Sinlung /
24 February 2015

6 Mouth-Watering Recipes From Northeast India

By Soma Das

The award-winning book, The Seven Sisters — Kitchen Tales from the North East, offers ample insight into the culinary traditions of India's north east region. We have picked up some recipes from the book for our readers

Mary's Chicken Soup for the Soul
Serves 4
1 kg chicken, cut into small pieces
2 tbsp slivered ginger
10 cloves garlic, minced
1 green chilli, kept whole (optional)
1 tsp turmeric powder
Salt to taste
To garnish
A few sprigs of fresh coriander (optional)
Wash the chicken and set aside.
Pour enough water into a pan to cover the chicken and bring to a boil on high heat.

Put in the chicken pieces, ginger, garlic and green chilli.
Add the turmeric powder and salt and cook on low heat, stirring occasionally, till the chicken is tender and the soup is slightly thick. 

Add a few fresh coriander sprigs as garnish (optional).
> Serve hot by itself or with steamed rice.

1 large potato, cut into cubes
100 gm cabbage leaves, shredded
100 gm French beans, trimmed, cut into 1” pieces
50 gm oyster mushrooms (optional)
1 tbsp + 1 tbsp mustard oil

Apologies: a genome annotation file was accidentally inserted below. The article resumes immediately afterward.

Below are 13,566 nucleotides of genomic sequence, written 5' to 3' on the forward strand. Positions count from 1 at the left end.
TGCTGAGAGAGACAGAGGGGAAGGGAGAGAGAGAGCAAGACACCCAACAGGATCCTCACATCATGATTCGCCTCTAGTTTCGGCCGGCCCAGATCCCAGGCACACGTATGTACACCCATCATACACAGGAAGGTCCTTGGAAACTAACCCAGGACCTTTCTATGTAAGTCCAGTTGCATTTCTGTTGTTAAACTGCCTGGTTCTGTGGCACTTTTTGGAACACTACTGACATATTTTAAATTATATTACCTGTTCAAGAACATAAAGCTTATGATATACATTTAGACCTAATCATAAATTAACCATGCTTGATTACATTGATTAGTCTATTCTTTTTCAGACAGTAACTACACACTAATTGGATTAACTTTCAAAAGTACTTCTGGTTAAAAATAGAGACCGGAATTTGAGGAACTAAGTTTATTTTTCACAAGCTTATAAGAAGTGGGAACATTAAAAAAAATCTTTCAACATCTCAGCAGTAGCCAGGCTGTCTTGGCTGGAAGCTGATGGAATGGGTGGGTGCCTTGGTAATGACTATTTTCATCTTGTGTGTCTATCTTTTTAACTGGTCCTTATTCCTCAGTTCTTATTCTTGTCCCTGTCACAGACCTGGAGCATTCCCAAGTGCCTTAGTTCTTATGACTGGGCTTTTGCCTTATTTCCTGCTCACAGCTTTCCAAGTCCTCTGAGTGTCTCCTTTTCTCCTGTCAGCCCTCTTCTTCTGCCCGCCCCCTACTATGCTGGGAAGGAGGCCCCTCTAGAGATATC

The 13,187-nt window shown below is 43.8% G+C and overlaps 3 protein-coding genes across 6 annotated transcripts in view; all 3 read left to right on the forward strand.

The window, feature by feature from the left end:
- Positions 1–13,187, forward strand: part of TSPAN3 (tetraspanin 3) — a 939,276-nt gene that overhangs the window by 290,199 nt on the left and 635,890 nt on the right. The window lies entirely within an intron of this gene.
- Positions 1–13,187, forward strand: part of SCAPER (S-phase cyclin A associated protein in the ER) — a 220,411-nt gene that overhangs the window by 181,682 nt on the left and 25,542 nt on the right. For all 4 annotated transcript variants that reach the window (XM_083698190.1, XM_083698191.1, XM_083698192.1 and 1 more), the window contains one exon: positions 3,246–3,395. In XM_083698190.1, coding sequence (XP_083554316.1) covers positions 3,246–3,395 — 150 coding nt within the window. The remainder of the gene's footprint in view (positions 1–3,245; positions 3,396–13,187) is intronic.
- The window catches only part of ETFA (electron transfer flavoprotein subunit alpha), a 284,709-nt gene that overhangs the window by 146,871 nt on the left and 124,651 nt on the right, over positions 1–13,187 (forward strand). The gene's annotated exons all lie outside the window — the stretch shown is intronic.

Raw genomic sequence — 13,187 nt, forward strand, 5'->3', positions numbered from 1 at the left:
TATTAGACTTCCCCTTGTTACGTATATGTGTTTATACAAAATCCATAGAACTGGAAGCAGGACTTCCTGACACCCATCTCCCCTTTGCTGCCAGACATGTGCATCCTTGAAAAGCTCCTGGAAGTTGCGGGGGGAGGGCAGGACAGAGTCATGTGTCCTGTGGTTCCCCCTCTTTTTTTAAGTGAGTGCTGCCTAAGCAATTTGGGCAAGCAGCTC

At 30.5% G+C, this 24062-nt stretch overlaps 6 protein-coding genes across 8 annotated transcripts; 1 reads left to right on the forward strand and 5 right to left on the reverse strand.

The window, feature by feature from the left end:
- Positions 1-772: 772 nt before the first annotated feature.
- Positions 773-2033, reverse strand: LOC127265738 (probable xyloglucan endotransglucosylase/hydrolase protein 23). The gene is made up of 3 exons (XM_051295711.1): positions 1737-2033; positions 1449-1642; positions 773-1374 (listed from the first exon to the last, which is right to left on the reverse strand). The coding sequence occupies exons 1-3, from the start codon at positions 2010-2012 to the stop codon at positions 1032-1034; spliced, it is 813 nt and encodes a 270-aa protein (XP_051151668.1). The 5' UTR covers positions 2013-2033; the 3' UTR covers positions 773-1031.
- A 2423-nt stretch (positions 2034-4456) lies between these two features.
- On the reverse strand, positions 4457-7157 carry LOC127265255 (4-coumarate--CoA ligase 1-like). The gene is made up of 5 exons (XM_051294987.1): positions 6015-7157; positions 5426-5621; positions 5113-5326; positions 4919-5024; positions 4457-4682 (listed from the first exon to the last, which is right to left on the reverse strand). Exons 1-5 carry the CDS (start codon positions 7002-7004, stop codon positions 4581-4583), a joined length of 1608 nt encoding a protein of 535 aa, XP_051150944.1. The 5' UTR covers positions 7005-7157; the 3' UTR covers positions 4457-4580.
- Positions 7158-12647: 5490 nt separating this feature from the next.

50 gm dried prawns or dried fish
3-4 dried red chillies
1 large onion, minced
Salt to taste
To garnish
A few fresh coriander sprigs, chopped
1 small onion, cut into rings
Put the potato, cabbage leaves, French beans and mushrooms in a pan. Pour in just enough water to cover the vegetables and bring to a boil on high heat. Continue to boil, till the vegetables are cooked. Remove from heat and drain. Set aside.• Heat 1 tbsp of mustard oil in a small pan and gently fry the dried seafood. Remove from heat and set aside.
Roast the red chillies in a dry tava or griddle on low-moderate heat, till fragrant.
Grind the chillies with the salt to make a fine powder.
Heat 1 tbsp of mustard oil in another pan. Sauté the minced onion on moderate heat, till crisp and brown.
Crush the onion and add it to the chilli-salt mix with a little water. Add this to the vegetables with the fried seafood.
Mix gently and heat through.
Garnish with the coriander sprigs and onion rings.
Serve hot with steamed rice.

Hot Chicken and Mushroom Steamed with Bamboo Shoot

5-6 dried red chillies
1 kg chicken, cut into small pieces
3 tbsp bamboo shoot (fresh or dried)
½ tsp North Eastern or Szechuan pepper, crushed
1 tsp red chilli powder
5 cloves garlic, finely chopped
½ tsp ajinomoto (optional)
250 gm green beans, trimmed (optional), cut into 2” pieces
200 gm mushrooms, sliced
2 bunches bok choy, washed, leaves separated (optional)
Salt to taste
> Boil the red chillies in 1 cup of water in a small pan on high heat, till they are soft. Drain the excess water and crush the boiled chillies in a mortar and pestle. Set aside.
> Put the chicken in another pan and pour in just enough water to cover. Boil the chicken on high heat, till tender.
> Add the bamboo shoot, pepper, chilli powder, garlic and the reserved red chilli paste and cook on low heat, till all the Ingredients are well mixed.
> Stir in the salt and add ajinomoto for that extra dash of flavour.